NORTH TONAWANDA – The life-sized kite in the shape of a bald eagle gripping an American flag with its talons made its own statement Saturday flying high above Gratwick-Riverside Park along the Niagara River.
Even though the afternoon didn’t yield much wind to create ideal conditions for a community kite-flying event designed to raise money for homeless veterans, it didn’t stop the nearly 300 enthusiasts who came out to give it their best. A large butterfly kite was high in the air most of the afternoon. Kites sporting rainbow-colored tails and a green and blue box kite also took to the skies.
Valerie Dumpleton defied the odds of this less-than optimum kite-flying day.
The 83-year-old native of England – who now lives in Wheatfield and has been flying kites for more than 20 years – looked every bit the part. She wore a colorful blouse she had made, its print full of colorful kites. And, she proudly talked about the Great Lakes Kitefliers Society, which again helped with the annual “Come Fly a Kite to Help a Homeless Veteran” family event.
“We’re here to fly our kites to bring attention to the vets,” said Dumpleton, a society member who also carried around a small red kite with a colorful tail that she intends to deploy for when 2-month-old great-granddaughter Adley Grace is ready to fly kites with her. “It’s very important when you think these men and women have become homeless. It’s a very sad situation.”
It was the fourth year that the fundraiser was held at Gratwick-Riverside. The event provides free kites and relies on the donations of participants and sponsors to raise money that is then donated to a variety of organizations and, in some cases, helps veterans who need a helping hand to get an apartment.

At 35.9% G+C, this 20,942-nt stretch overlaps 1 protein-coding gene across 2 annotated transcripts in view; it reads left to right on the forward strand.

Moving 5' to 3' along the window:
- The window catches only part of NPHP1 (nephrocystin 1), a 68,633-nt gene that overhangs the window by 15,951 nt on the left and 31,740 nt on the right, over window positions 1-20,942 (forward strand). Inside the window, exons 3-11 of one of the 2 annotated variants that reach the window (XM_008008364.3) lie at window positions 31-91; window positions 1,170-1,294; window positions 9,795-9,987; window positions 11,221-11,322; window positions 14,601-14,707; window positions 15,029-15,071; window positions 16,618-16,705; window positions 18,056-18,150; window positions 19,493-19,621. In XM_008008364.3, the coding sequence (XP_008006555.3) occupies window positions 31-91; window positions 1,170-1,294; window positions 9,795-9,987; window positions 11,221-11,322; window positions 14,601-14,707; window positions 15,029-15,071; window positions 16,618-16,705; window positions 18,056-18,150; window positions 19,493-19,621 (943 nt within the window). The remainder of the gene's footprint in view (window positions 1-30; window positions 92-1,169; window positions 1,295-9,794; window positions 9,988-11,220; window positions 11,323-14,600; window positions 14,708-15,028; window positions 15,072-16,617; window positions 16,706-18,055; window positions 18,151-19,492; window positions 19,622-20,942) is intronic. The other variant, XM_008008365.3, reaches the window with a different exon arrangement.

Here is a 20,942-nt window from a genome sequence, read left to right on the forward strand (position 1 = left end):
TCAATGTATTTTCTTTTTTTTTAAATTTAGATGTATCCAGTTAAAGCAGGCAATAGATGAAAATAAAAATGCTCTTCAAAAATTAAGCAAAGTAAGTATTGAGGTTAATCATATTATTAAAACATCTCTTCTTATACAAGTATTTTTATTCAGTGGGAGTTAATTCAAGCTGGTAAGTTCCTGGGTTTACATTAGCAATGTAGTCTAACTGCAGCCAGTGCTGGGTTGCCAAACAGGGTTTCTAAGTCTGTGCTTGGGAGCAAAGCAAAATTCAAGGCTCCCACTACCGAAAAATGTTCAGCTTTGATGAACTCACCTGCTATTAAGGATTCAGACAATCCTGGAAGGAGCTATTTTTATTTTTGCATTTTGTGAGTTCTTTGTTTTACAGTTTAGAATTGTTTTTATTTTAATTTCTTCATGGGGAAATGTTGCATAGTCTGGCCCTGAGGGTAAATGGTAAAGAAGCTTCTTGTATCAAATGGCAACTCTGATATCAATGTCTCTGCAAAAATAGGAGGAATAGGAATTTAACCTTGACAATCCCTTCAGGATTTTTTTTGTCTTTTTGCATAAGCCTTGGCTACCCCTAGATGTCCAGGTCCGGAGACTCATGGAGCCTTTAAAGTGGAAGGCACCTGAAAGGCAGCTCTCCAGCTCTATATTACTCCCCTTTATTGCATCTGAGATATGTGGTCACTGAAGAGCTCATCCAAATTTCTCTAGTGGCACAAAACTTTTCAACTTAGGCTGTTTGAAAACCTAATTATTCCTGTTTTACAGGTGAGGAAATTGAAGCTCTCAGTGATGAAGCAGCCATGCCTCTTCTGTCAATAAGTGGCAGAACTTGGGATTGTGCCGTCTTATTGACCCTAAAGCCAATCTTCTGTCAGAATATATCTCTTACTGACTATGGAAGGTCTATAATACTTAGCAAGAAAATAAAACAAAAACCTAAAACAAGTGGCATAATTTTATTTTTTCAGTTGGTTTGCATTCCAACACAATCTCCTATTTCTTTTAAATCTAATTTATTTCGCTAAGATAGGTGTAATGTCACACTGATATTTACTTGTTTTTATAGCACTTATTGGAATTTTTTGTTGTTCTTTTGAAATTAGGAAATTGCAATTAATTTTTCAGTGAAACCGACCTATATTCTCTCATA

Vietnam veteran Jack Michel, founder of the event, said the light-on-wind conditions likely resulted in a lower than usual turnout. Coupled with the loss of two sponsors and other community events going on at the same time, he expected $4,000 to $5,000 to be generated – down from the $20,000 raised last summer in donations and sponsors.
“We do what we can,” Michel said.
“We all feel that raising awareness for the housing problem for the veterans when they return is important,” said Michel, who noted that on any given day, there are 2,000 homeless veterans in Western New York. “Charity starts at home. We should make sure that our own veterans, especially those who sacrifice for our country, are taken care of.”
West Seneca grandmother Mary Bencic was busy helping her three grandchildren fly their small kites.
“There you go,” she shouted to Roman, her 3-year-old grandson. “Wow, good job.”
Her husband, George Bencic, a Vietnam veteran, sat a short distance away, helping the other grandchildren with their kites.
“It gets people to recognize us,” he said of the event, which featured information booths, bubble performers, clowns and a Chinese auction.
“The veterans are often forgotten and there’s a lot of vets that need help with PTSD and medical problems and issues with not being able to afford medicines,” Mary Bencic said. “This event is good for the veterans to come and mingle with other veterans. The families are getting together, and you’re helping a good cause.”